Earthquake 5.3 rattled the entire Dominican Republic (UPDATE)
DominicanToday.com - A moderate tremor of 5.3 magnitude has rattled the entire Dominican Republic, at around 5:32am local time, whose epicenter was located 17 kilometers south-southeast of the city of San Jose de Ocoa, at a depth of 10 kilometers.
The tremor shook doors and windows for around 30 seconds, startling people to scurry out of bed.
Emergency Operations Center director Juan M. Mendez said there are no reports of damages or injuries thus far, although cracks in structures have been reported in the country's south region.
Jose Mateo, on the phone from the town of Fundacion, in the southern city of Bani, said his house under construction “has some cracks,” with no major damages.
The geologist Osiris de Leon said since the tremor’s epicenter was inland, no tsunami warnings were issued. Interviewed by the program El Dia on Channel 11, the expert said the tremor was also felt in Haiti, where a 7.5 magnitude earthquake devastated the capital, Port-au-Prince on January 12, 2010.
Eugenio Polanco, director of the Santo Domingo State University UASD Institute of Seismology stressed that there’s no possibility of a tsunami, as the social media report.
He said two faults converge in the area of the quake, and noted similar tremors in 1980 and 1990. “There have been several tiny replicas from the tremor, but this is a normal result.”
THE REPORT FROM THE US GEODETIC SURVEY:
Event has been reviewed by a seismologist. Magnitude 5.3 Date-Time Thursday, January 05, 2012 at 09:35:29 UTC Thursday, January 05, 2012 at 05:35:29 AM at epicenter.
Time of Earthquake in other Time Zones Location 18.422°N, 70.419°W Depth 10 km (6.2 miles) Region DOMINICAN REPUBLIC.
Distances 55 km (34 miles) W of SANTO DOMINGO, 75 km (46 miles) ENE of Barahona.
Quake unleashes rockslides, cuts off southern town
The Emergency Operations Center (COE) reported that the tremor felt 5:35am Thursday caused cracks in at least eight constructions in the southern mountain city of San José de Ocoa.
COE director Juan Manuel Méndez said they’ve received information that traffic on the road to and from the community of El Pinar, Azua province, has been cut off on rockslides.
The official also reported rockslides in the Southern Highway in the span near the community El Numero, adding that emergency crews were sent to work to restore traffic on those roads quickly.
Local seismic fault unleashed the quake, expert says
The seismic fault which crosses southern San José de Ocoa province unleashed the 5.3 magnitude quake felt in nearly the entire country at 5:35am yesterday, affirmed Santo Domingo State University (UASD) Seismology Institute (ISU) director Eugenio Polanco.
He said the quake’s epicenter was southeast of Ocoa, at latitude 18.3 and longitude 70.4, 18 kilometers below the Earth’s surface.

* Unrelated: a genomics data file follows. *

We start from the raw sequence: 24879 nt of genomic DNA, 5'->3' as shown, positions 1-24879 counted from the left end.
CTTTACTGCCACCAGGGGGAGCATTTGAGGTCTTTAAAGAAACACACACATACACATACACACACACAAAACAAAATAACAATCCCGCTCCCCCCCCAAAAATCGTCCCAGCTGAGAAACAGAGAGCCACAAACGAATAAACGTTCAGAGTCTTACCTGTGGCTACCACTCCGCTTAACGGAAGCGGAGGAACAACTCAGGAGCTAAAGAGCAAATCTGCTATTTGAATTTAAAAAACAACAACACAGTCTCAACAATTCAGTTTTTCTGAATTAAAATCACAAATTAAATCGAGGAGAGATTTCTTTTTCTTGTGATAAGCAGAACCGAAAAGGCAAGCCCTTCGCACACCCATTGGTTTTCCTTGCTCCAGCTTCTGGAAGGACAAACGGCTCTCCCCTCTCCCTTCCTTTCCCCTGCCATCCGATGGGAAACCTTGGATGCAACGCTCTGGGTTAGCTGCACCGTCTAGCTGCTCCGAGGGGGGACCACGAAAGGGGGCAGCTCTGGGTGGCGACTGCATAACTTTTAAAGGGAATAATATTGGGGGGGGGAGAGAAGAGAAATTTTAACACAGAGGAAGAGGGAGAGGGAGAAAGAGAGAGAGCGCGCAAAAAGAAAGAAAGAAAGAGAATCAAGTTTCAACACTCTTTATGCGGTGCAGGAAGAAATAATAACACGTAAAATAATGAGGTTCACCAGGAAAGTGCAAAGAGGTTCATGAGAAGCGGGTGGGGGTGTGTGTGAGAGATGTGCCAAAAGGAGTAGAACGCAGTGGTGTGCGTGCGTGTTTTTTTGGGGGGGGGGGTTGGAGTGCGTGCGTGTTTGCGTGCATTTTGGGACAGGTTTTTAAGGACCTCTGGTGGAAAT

The tremor generated 12 aftershocks, the last 9:25am, of magnitude 3.3, the expert said.
Polanco said the Ocoa fault is very active and has caused tremors as strong as 6.5, occurred in 1962.
He said the superficial earthquakes range as deep as 70 kilometers, though in the case of geologic faults rarely exceed 25 kilometers.
The seismologist added the earthquakes are natural movements, for which people should have an emergency plan that begins at home, recognizing the risks and designing escape routes.
Strong quake would collapse most towers, top engineer says
Most of the towers and other constructions in the capital and other cities wouldn’t withstand a strong earthquake, because they were built without regard for the seismic resistant code in effect, which the Public Works Ministry must comply with.
The affirmation is by Dominican Engineers, Architects and Surveyors Guild (CODIA) president Domingo Tavera, in an interview for newspaper Hoy, in the cathedral Primada de America.
He said however that the towers currently being built in Santo Domingo do abide by the anti-earthquake code. “It’s necessary to adapt the majority of the other towers to the new anti-earthquake code.”
Tavera said many towers have “pathologies which in other countries have made them collapse from earthquakes of a certain magnitude, like the so-called smooth floors, which is when the first level such as parking lot is used based only on columns. “
Among other “pathologies” the expert cited the short columns and asymmetric buildings, which would be affected by a magnitude 7 quake or higher. “Those pathologies have collapsed in other countries such as in Chile, Turkey and Mexico.”
The Codia president added that the implementation of the new anti-earthquake code increases the cost of construction of towers and other high buildings. ”The new anti-earthquake code is being applied. It’s up to the Public Works Ministry and the city councils to guard for its compliance."
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